Governor’s Budget

The next General Assembly session is scheduled to start on January 9th. One of the pre-session activities is the submission of the Governor’s Budget proposal in December. Last week Governor Northam presented his proposed budget amendments to the two-year budget to the joint House and Senate Finance and Appropriations Committees. The General Assembly will consider what the governor has offered as we set out to craft our own amendments to the two-year budget.

Unfortunately, the governor’s budget is based on allowing over 600,000 middle-class taxpayers to pay higher taxes. The budget assumes $1.2 Billion in higher taxes that the General Assembly has not approved. I cannot support a budget with billions in new spending, on the backs of the middle-class families who are struggling to make ends meet.

The governor has proposed $2.2 Billion in total new spending, including $1.6 Billion in recurring spending. In fact, the governor is proposing more new spending in the second year of the budget than was included in the entire two-year budget originally passed last session. While my colleagues in the House and I are eager work with the governor on areas of agreement, I am wary of the long-term and recurring nature of the commitments he is proposing.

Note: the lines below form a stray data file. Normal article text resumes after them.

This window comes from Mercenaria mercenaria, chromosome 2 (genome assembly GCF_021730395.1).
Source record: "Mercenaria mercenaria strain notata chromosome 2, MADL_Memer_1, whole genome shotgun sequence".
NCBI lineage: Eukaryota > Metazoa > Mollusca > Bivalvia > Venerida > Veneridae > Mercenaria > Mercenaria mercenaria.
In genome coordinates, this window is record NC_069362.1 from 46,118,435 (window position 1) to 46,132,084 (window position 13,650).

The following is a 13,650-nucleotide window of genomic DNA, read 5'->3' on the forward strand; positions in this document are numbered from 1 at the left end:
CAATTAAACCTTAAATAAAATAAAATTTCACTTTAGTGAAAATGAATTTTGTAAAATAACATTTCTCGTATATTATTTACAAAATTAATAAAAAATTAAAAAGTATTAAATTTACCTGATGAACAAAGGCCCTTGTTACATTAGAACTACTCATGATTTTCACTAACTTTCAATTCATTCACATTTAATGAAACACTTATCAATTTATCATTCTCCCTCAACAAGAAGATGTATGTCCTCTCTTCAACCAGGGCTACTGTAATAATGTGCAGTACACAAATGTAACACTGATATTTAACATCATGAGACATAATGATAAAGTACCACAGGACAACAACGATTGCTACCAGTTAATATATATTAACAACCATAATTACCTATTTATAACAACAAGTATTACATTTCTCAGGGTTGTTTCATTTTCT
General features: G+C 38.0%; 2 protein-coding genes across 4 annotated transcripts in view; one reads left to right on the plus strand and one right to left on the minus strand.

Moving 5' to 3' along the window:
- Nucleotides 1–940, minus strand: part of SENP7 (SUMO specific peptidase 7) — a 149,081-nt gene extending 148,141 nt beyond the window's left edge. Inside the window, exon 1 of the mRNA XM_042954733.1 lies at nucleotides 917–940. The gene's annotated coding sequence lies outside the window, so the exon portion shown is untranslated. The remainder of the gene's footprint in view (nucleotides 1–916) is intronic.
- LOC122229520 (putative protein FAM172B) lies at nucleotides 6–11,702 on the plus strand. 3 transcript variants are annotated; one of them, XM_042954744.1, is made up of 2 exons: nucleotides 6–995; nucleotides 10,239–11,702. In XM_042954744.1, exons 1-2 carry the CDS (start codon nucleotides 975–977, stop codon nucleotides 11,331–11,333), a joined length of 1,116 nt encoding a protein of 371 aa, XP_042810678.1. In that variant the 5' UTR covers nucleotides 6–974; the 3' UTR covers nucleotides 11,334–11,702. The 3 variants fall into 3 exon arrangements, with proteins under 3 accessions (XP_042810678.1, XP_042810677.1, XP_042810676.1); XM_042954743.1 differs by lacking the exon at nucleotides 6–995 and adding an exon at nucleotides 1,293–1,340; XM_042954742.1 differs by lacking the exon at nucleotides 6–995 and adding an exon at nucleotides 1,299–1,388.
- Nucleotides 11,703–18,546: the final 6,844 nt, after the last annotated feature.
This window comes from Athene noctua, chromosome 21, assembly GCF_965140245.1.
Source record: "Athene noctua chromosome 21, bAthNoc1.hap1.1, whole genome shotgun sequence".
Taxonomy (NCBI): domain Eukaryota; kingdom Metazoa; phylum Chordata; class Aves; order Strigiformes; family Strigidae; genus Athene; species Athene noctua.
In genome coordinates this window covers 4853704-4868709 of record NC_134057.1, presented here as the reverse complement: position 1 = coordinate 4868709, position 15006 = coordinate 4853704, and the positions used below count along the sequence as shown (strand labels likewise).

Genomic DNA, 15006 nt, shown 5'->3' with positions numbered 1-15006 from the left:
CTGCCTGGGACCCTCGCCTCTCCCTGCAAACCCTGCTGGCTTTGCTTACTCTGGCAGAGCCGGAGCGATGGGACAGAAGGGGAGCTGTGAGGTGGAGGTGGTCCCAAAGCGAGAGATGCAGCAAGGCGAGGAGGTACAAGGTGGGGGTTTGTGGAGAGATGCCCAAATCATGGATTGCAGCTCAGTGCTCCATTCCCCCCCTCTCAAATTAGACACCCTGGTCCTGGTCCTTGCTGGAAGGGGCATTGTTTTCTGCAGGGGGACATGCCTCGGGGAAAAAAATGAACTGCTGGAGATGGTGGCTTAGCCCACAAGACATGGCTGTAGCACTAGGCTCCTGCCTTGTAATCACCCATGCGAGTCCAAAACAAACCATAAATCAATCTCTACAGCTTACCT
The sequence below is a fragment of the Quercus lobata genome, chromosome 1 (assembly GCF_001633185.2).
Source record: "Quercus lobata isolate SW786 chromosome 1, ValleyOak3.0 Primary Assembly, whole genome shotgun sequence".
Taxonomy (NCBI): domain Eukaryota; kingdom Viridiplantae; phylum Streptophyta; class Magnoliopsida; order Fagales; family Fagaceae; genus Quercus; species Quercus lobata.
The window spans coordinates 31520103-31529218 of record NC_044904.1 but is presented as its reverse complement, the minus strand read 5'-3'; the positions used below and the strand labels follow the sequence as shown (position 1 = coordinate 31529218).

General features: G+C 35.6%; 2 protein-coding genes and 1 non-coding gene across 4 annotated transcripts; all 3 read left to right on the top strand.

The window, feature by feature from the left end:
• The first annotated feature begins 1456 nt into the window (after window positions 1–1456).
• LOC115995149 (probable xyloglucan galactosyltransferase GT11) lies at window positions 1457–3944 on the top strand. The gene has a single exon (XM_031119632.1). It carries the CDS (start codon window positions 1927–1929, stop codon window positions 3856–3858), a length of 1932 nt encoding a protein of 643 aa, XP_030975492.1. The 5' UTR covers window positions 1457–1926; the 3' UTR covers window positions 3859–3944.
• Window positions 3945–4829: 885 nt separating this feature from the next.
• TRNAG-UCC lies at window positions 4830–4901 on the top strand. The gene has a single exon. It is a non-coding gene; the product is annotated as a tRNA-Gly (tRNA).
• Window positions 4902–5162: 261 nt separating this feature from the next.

Some of this spending, like proposed additional investments in K-12 education, are worth discussing. But in other cases, the governor is proposing installment plans on multi-million proposals that extend long after his term is over. It’s highly unusual to see this level of spending proposed in the middle of the two-year cycle. While we must always be looking toward the future, we cannot make promises that we cannot afford.

The need for caution is especially true given the status of our bond rating and that many economists foresee an economic slowdown in the not-too-distant future. A recent report from Old Dominion University says that Virginia is still too reliant on federal spending. We must diversify our economy and begin preparing now for the next recession.

Just six months ago, the rating agencies applauded our fiscally-responsible approach to budgeting. Our AAA bond rating was reaffirmed because we committed $1 billion to two state savings accounts; this was a prudent and responsible step.

Despite boasting about his commitment to increase the size of the Cash Reserve Fund to guard against either an economic downturn or a hedge against unanticipated costs, the governor proposes to deposit addition dollars into the fund and then simultaneously directs the fund to pay known obligations potentially totaling over $200 million dollars.

It was never the intent that the fund be used to pay for known economic development incentive grants or repay the federal government for disallowed Medicaid cost. We need to be more transparent on our commitment to fiscal responsibility and not play a shell game with our reserve funds.

Ultimately, I will work to craft a conservative, responsible budget. We will make investments where we need to, but we will also work to protect taxpayers and our state AAA bond rating.